Athlete's foot is a common infection of the skin characterized by itching, scaling, redness, and the formation of small blisters. In general these lesions start between the toes and can extend to the borders and bottom of the foot. The fungus has the potential to spread to the toenails, causing them to become thickened, discolored and painful. In this case the infection is called onychomycosis. While this infection is common among athletes, keep in mind that can affect athletes and non-athletes alike.
The feet are vulnerable because shoes commonly create a warm, dark and humid environment that encourages fungal growth. Athletes foot can also be contracted in dressing rooms, hotel and locker room showers and swimming pool locker rooms where bare feet may come in contact with the fungus.
What Can You Do?
Keep shoes and socks dry as a preventive measure. Practice good foot hygiene including daily washing of the feet with soap and water; drying feet carefully, especially between the toes. Change shoes regularly and wear acrylic or cotton soaks.
5. FUNGAL NAIL
Nail Fungus is a chronic condition with implications for patients that go beyond the nail. When left untreated a fungal nail condition may affect physical and psychological wellbeing for many years. While not life threatening, the overall affects of this infection elevate its status to that of an important medical disorder.
Fungal nail is an infection: patients with a fungal nail condition may present nail discoloration, nail thickening, scaling, and/or detachment of the nail plate from the nail bed. Although, the cosmetic aspect of a fungal nail may be a concern, the problems induced may go much deeper.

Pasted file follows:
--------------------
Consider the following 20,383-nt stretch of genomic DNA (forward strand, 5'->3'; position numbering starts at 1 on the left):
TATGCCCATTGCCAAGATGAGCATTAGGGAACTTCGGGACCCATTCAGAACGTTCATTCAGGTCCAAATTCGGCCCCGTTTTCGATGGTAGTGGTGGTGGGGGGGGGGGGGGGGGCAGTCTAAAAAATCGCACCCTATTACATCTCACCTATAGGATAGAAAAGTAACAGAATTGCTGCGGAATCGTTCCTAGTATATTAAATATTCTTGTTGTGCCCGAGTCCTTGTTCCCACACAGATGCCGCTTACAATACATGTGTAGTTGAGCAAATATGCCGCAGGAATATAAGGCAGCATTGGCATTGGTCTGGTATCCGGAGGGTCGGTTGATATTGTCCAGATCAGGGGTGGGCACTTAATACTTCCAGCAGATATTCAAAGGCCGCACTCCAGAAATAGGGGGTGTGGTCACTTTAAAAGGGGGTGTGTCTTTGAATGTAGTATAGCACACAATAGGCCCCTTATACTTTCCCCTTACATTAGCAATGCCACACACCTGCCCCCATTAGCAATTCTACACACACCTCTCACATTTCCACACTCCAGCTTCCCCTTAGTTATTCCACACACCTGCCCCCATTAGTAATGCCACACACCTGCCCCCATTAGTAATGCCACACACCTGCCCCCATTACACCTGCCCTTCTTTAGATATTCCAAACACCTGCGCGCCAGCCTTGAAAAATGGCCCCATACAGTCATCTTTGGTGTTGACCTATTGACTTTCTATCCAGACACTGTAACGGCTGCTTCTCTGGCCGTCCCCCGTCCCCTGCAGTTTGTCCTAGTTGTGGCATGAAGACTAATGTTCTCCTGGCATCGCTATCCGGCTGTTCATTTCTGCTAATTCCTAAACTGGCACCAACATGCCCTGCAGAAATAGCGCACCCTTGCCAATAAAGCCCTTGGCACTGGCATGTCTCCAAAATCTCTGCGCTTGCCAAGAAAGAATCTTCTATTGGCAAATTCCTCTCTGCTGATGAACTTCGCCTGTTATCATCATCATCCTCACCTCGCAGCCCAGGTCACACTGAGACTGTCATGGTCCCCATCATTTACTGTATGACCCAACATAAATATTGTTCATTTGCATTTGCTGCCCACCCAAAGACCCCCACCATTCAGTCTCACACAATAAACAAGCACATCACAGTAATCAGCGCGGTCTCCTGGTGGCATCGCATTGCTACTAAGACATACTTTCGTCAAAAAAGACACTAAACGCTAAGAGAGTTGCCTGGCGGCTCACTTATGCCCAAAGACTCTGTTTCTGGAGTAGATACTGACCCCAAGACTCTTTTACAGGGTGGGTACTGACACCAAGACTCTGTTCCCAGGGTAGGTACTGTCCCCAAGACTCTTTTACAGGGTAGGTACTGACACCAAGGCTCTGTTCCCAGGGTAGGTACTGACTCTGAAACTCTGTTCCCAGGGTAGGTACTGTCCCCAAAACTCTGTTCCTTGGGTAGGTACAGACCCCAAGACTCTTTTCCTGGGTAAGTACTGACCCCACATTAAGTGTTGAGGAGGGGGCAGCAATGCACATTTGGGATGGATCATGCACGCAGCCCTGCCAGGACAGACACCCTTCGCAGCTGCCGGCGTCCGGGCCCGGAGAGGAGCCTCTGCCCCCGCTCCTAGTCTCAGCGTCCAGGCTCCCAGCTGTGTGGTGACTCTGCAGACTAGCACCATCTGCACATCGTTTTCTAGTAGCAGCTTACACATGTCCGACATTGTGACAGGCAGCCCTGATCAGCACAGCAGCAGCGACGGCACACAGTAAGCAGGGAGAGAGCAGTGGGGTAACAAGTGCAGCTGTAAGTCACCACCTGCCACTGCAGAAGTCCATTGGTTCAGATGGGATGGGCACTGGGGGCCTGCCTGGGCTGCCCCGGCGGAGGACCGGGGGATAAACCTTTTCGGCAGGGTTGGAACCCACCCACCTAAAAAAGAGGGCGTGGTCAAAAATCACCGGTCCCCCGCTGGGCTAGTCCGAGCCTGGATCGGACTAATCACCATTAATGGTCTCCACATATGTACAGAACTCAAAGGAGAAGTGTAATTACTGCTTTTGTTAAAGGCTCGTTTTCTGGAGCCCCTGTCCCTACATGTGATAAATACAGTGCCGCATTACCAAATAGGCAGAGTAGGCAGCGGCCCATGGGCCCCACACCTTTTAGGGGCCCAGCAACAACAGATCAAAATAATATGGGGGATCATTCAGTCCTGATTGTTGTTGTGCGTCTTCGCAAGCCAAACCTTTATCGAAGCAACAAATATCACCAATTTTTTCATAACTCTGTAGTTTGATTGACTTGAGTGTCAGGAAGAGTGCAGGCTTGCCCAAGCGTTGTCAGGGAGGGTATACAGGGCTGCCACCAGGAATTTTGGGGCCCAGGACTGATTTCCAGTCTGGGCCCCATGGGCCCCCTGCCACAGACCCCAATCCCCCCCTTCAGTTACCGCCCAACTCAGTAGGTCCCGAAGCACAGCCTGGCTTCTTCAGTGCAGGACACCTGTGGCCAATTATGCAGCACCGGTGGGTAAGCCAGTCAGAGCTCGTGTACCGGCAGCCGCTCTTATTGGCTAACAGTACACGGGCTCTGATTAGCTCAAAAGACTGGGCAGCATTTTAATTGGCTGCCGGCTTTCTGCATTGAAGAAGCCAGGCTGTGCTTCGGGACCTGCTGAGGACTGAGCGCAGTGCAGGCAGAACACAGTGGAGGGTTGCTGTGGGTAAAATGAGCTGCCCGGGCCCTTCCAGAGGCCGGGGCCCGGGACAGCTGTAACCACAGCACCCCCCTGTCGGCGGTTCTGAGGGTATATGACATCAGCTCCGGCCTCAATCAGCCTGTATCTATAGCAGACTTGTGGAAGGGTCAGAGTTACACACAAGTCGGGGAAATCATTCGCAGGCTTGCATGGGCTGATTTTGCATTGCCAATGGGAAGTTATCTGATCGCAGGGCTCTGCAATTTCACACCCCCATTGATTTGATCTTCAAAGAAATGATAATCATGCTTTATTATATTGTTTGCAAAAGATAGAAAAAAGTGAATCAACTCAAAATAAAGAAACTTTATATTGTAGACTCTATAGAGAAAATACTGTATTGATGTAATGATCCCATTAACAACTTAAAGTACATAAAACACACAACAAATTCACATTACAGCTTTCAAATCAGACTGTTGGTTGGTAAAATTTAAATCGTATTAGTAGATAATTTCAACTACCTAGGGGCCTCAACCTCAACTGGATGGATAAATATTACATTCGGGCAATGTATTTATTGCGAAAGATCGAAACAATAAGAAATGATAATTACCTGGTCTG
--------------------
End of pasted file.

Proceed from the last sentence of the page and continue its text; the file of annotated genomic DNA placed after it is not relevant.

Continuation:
More than 50% of patients with fungal nail experience pain and discomfort
A study on quality of life found significantly poorer ratings for general health and body pain in patients with fungal nail than in healthy subjects.
4.PLANTAR FASCIITIS / HEEL PAIN
Plantar fasciitis is an inflammation of the long band of connective tissue running from the heel to the ball of the foot, heel spur syndrome is a boney overgrowth on the heel bone, Plantar fasciitis and heel spur syndrome affect women more than men, The bottom of the foot and arch can become more painful.
Stretching the long band of tissue that connects the heel and the ball of the foot, muscle imbalance, bone deformity, obesity, trauma, tightness of the muscles on the back of the leg.
A neuroma is a painful condition often referred to as a pinched nerve, swollen nerve, or nerve tumor. It is defined more specifically as a benign growth of nerve tissue frequently found between the third and fourth toes. This may result in pain, burning, tingling, or numbness between the toes and in the ball of the foot.
Improper or ill-fitting shoes, trauma, high heeled shoes, heredity.
2.CORNS OR CALLUSES
A callus or corn is a build up of skin that forms at points of pressure or over boney prominences. Calluses from on the bottom side of the foot, corns form on the top of the foot and between the toes.
Repeated friction and pressure from skin rubbing against boney areas or against an irregularity in a shoe, as well as hereditary disorders.
A bunion is an enlargement at the base of the big toe caused by misalignment of the joint. It may be swollen, tender and painful with the wearing of footwear.
Heredity, biomechanical abnormalities, neuromuscular disorders, inflammatory joint disease (arthritis), trauma, congenital deformities.
What might a podiatrist do?
Perform a physical exam of the foot, perform X-ray evaluation, padding or taping, prescribe orthotics, perform surgery as indicated.
Further questions contact Annapolis Foot and Ankle Center. Please call to schedule an appointment with either Dr. Eric S. Harmelin or Dr. John G. DeLeonibus.